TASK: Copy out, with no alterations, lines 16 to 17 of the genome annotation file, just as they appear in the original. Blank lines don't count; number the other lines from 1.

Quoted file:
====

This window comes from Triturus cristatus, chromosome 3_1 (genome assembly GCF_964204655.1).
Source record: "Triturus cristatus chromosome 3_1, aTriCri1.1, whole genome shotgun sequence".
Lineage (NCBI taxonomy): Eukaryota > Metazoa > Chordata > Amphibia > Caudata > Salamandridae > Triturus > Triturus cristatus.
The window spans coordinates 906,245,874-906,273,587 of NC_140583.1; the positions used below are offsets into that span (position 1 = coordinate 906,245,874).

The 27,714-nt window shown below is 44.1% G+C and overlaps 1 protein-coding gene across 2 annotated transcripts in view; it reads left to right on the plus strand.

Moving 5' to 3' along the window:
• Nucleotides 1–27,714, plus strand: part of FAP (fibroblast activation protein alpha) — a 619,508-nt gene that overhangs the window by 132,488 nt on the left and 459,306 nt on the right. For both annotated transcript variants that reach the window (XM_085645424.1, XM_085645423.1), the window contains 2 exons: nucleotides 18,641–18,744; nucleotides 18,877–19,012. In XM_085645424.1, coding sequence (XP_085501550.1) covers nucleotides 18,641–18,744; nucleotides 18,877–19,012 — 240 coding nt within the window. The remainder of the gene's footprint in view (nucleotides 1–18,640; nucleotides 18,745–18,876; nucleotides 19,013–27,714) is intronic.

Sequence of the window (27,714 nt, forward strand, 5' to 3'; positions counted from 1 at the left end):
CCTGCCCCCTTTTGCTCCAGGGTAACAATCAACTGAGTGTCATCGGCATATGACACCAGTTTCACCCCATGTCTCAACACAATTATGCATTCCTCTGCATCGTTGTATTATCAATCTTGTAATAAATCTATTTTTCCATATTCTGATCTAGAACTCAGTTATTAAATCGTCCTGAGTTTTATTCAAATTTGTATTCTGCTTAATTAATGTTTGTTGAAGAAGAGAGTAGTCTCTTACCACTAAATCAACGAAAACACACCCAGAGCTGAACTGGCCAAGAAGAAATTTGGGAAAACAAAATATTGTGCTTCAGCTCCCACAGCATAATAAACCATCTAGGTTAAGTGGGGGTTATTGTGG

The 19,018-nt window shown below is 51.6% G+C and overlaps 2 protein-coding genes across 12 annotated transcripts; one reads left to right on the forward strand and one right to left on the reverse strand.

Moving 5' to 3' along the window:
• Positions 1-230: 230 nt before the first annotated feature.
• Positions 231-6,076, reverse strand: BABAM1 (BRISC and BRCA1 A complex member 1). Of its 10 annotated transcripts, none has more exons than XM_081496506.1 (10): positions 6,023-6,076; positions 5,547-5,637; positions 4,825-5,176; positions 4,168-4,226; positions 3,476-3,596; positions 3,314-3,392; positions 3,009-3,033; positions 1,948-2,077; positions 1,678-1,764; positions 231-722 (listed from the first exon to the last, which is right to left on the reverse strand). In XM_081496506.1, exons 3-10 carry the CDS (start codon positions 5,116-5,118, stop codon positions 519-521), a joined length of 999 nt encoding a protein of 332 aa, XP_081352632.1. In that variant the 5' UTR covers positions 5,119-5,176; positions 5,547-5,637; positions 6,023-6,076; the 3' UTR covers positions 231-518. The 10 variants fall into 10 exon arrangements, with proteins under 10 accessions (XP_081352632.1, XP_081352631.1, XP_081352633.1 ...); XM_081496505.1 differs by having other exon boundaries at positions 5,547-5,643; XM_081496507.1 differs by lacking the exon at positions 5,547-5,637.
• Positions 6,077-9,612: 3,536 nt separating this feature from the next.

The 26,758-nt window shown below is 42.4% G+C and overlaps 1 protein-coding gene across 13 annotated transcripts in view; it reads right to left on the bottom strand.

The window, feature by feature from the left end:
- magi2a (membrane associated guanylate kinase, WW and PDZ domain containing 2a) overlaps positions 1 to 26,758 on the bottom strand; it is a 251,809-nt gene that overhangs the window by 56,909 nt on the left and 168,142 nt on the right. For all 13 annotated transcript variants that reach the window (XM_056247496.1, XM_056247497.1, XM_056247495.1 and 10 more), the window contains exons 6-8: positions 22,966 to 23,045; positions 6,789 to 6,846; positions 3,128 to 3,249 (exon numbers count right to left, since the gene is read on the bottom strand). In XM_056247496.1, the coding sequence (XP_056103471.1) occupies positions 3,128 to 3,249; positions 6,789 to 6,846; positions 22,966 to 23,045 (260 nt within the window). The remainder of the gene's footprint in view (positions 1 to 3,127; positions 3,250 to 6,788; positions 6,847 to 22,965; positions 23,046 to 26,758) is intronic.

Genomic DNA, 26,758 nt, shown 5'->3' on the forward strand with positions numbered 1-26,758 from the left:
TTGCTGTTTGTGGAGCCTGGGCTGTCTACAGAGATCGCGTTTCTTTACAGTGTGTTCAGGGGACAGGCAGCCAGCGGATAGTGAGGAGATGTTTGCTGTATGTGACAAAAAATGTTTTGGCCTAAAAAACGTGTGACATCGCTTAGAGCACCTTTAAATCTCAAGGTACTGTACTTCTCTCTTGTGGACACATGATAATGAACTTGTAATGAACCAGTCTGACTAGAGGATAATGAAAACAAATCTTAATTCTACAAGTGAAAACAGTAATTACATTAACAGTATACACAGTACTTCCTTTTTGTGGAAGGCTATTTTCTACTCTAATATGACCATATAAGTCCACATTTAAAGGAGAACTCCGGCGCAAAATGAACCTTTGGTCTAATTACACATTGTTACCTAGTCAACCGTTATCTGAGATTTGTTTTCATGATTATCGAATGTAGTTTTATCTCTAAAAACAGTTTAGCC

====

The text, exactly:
The window, feature by feature from the left end:
- magi2a (membrane associated guanylate kinase, WW and PDZ domain containing 2a) overlaps positions 1 to 26,758 on the bottom strand; it is a 251,809-nt gene that overhangs the window by 56,909 nt on the left and 168,142 nt on the right. For all 13 annotated transcript variants that reach the window (XM_056247496.1, XM_056247497.1, XM_056247495.1 and 10 more), the window contains exons 6-8: positions 22,966 to 23,045; positions 6,789 to 6,846; positions 3,128 to 3,249 (exon numbers count right to left, since the gene is read on the bottom strand). In XM_056247496.1, the coding sequence (XP_056103471.1) occupies positions 3,128 to 3,249; positions 6,789 to 6,846; positions 22,966 to 23,045 (260 nt within the window). The remainder of the gene's footprint in view (positions 1 to 3,127; positions 3,250 to 6,788; positions 6,847 to 22,965; positions 23,046 to 26,758) is intronic.